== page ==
James “J.R.” Rosania is on a quest for true health. Not just good health or OK health. But rather strategic, mindful wellness for a long and happy life.
This 58-year-old former bodybuilder, Ironman triathlete and professional trainer to athletes from novice to elite, admits he has made a few mistakes along his own journey. And from that experience and knowledge, he is now on a mission to help others.
“What are the components that go into truly being healthy,” he asks rhetorically. “What I know is true is that 99.9 percent of us cannot achieve those abdominal muscles that you see in magazines, so why should we be influenced to believe that defines healthy. It doesn’t.”
Rosania, who was named among America’s Top Trainers by Men’s Journal and Vogue magazines, advocates we step back from what the media dictates is perfect health and instead focus on what’s possible individually.
“People our age are searching for so many answers. They’ve tried everything,” he says. “Let’s focus on changing our diets and exercising every day and let that dictate what changes are possible for our bodies over time.”
Road to True Health
Rosania has seen it all. Over a lifetime of athletic training, he has personally taken his body to every extreme. From competitive swimming to serious bodybuilding, 18 Ironman triathlons and hiking to the top of Mount Rainier, he has pushed and punished his body in every way. He has also witnessed the realities of professional sports as strength and conditioning coach for the NBA’s Phoenix Suns and through business, Healthplex Training and Exercise Programs.
In the early 1980s, armed with a degree in exercise science, Rosania moved from his home state of Connecticut to Venice, California to pursue a career as a coach and trainer, and to be closer to the bodybuilding mecca of America. He occasionally got the chance to train alongside Arnold Schwarzenegger in his heyday and relishes the opportunities he had to learn from a man he looks to as a role model for healthy aging.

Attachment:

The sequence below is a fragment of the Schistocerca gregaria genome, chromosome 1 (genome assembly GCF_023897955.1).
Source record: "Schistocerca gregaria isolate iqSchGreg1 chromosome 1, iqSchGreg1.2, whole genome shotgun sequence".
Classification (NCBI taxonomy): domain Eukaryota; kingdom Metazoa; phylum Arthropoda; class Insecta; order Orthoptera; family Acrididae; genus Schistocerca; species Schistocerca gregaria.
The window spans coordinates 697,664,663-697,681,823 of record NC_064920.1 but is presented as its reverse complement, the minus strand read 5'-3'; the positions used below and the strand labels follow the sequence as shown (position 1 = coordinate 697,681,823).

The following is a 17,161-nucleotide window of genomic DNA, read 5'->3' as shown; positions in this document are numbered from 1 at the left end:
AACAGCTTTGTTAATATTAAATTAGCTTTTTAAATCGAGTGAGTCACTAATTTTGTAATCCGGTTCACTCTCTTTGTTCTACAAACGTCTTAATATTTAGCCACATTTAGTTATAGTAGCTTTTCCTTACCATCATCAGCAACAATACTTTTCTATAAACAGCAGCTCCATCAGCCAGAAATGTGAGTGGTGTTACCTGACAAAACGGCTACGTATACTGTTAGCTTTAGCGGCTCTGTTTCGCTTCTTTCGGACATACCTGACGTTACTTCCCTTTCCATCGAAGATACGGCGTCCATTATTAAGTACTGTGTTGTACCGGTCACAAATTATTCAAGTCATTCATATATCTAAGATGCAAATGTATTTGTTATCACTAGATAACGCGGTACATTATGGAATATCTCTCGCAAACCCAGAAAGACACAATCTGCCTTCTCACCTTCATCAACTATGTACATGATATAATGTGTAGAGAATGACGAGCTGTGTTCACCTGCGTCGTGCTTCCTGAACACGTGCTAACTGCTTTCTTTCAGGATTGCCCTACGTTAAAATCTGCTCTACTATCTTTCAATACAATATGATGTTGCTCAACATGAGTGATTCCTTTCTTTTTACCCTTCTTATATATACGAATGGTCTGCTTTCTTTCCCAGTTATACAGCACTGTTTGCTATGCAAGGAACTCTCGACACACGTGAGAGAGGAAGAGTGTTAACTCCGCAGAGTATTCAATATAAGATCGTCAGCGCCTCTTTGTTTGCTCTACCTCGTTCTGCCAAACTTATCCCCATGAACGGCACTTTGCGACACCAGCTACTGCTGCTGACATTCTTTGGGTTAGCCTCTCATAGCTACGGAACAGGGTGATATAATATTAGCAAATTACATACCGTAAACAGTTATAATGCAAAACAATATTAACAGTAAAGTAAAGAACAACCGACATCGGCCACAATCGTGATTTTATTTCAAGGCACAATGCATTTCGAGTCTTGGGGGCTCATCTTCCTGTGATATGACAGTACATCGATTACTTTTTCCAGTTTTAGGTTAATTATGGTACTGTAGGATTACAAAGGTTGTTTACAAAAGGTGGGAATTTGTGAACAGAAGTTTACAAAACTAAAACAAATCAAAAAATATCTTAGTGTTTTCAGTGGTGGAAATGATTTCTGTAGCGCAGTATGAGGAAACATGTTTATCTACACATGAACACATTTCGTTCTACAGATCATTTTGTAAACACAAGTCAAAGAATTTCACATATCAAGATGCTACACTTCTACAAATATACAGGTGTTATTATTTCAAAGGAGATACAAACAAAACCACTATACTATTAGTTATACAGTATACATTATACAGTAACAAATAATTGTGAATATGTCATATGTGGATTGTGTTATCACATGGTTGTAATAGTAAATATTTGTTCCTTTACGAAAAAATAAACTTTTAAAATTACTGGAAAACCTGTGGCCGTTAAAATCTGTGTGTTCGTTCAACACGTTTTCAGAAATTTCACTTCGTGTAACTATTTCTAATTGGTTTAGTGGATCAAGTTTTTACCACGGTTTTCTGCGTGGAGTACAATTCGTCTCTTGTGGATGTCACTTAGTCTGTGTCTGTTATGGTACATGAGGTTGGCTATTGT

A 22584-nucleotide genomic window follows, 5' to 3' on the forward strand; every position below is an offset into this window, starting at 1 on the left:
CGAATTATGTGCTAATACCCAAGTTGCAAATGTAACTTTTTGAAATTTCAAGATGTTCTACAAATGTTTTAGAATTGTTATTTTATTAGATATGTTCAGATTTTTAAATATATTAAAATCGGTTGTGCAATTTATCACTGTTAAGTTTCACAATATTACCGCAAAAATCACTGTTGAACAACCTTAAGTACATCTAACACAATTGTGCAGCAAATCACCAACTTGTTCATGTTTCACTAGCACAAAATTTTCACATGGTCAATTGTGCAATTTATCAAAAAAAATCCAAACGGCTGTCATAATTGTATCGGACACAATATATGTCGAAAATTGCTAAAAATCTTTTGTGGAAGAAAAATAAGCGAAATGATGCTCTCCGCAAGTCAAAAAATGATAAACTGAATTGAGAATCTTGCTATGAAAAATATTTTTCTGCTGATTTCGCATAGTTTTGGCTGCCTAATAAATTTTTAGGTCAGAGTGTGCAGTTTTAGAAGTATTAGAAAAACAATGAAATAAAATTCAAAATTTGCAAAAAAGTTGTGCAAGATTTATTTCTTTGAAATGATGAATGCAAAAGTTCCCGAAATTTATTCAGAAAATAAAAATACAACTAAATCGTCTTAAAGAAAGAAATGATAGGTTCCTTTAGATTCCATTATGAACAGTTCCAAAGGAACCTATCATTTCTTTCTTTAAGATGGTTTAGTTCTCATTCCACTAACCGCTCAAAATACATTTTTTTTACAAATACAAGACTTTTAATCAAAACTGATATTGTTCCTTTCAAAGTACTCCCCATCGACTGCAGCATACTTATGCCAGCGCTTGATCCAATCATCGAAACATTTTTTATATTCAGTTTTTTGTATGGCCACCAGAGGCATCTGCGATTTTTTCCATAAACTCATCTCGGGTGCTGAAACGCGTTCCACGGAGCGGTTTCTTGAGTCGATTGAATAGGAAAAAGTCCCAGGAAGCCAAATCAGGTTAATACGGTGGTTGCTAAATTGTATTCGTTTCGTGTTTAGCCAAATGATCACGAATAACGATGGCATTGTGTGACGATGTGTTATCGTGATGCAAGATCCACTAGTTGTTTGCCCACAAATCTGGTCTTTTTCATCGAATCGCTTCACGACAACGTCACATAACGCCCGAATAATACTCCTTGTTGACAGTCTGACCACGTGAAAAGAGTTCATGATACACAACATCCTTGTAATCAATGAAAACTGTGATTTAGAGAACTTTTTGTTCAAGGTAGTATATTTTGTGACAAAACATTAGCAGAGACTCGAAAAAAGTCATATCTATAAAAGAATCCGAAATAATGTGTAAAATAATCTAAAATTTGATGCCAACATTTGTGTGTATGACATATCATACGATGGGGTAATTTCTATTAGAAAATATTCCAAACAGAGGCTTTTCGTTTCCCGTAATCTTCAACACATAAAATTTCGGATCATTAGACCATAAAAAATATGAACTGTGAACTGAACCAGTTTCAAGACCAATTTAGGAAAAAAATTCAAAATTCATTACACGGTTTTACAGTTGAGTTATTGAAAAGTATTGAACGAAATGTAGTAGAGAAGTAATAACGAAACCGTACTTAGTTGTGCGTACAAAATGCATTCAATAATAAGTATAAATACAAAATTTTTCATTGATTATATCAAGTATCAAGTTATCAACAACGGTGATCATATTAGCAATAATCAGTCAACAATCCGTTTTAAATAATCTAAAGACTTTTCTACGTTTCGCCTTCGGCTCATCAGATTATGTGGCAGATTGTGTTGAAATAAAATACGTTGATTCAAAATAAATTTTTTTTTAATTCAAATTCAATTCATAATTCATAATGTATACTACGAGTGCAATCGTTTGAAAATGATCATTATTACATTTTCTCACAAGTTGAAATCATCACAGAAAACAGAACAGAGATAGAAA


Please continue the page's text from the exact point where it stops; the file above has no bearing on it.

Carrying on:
“When I look back at my 20s and 30s, I was so ignorant,” Rosania says. “I had that drive and that determination to be successful in several areas of my life, one being fitness.”
Whatever it Takes
And he was willing to do whatever it took to get to the top of his chosen sport. “What happens to us in the earlier years is that our quest can become unhealthy,” he explains. “I did things relative to wanting to be healthy that now I would look back and say, ‘That was pretty unhealthy.’”
He offers up an example, using a photo of himself as a competitive bodybuilder. “What I see this grotesque looking physique and point to it and say that’s the unhealthiest I’ve ever been in my life. I had 4 % body fat. I looked strong and healthy. But what I had to do to myself to get to that place was truly unhealthy.”
Those unhealthy practices included steroid use, restrictive dieting, lifting massive amounts of weight to increase muscle density, consuming huge quantities of food to gain body mass, eliminating carbs and restricting water.
“I look back at now at 58 years old and while I want to have a really good physique, I would not do a lot of the things I did in my younger years.”
Strongman to Ironman
Rosania is driven by a powerful force to achieve, accomplish and create results, both personally and for his clients. He has coached thousands of athletes over his career, including state and national champions, as well as professional athletes.
In the mid-1980s, he moved to Arizona, where he seriously pursued a newfound passion for the sport of triathlon. “I had watched the 1982 Hawaiian Ironman with Dave Scott and Mark Allen, two of the Ironman gods at that time,” Rosania explains. “They pushed their bodies to places that didn’t seem humanly possible. I said that’s something I wanted to do.
“At the time, I was 280 pounds and competing in bodybuilding. It was almost absurd that I could make that transition. So I spent years training to lose muscle mass.” In five years, he dropped from 275 pounds of lean body mass to 195 pounds of very lean body mass.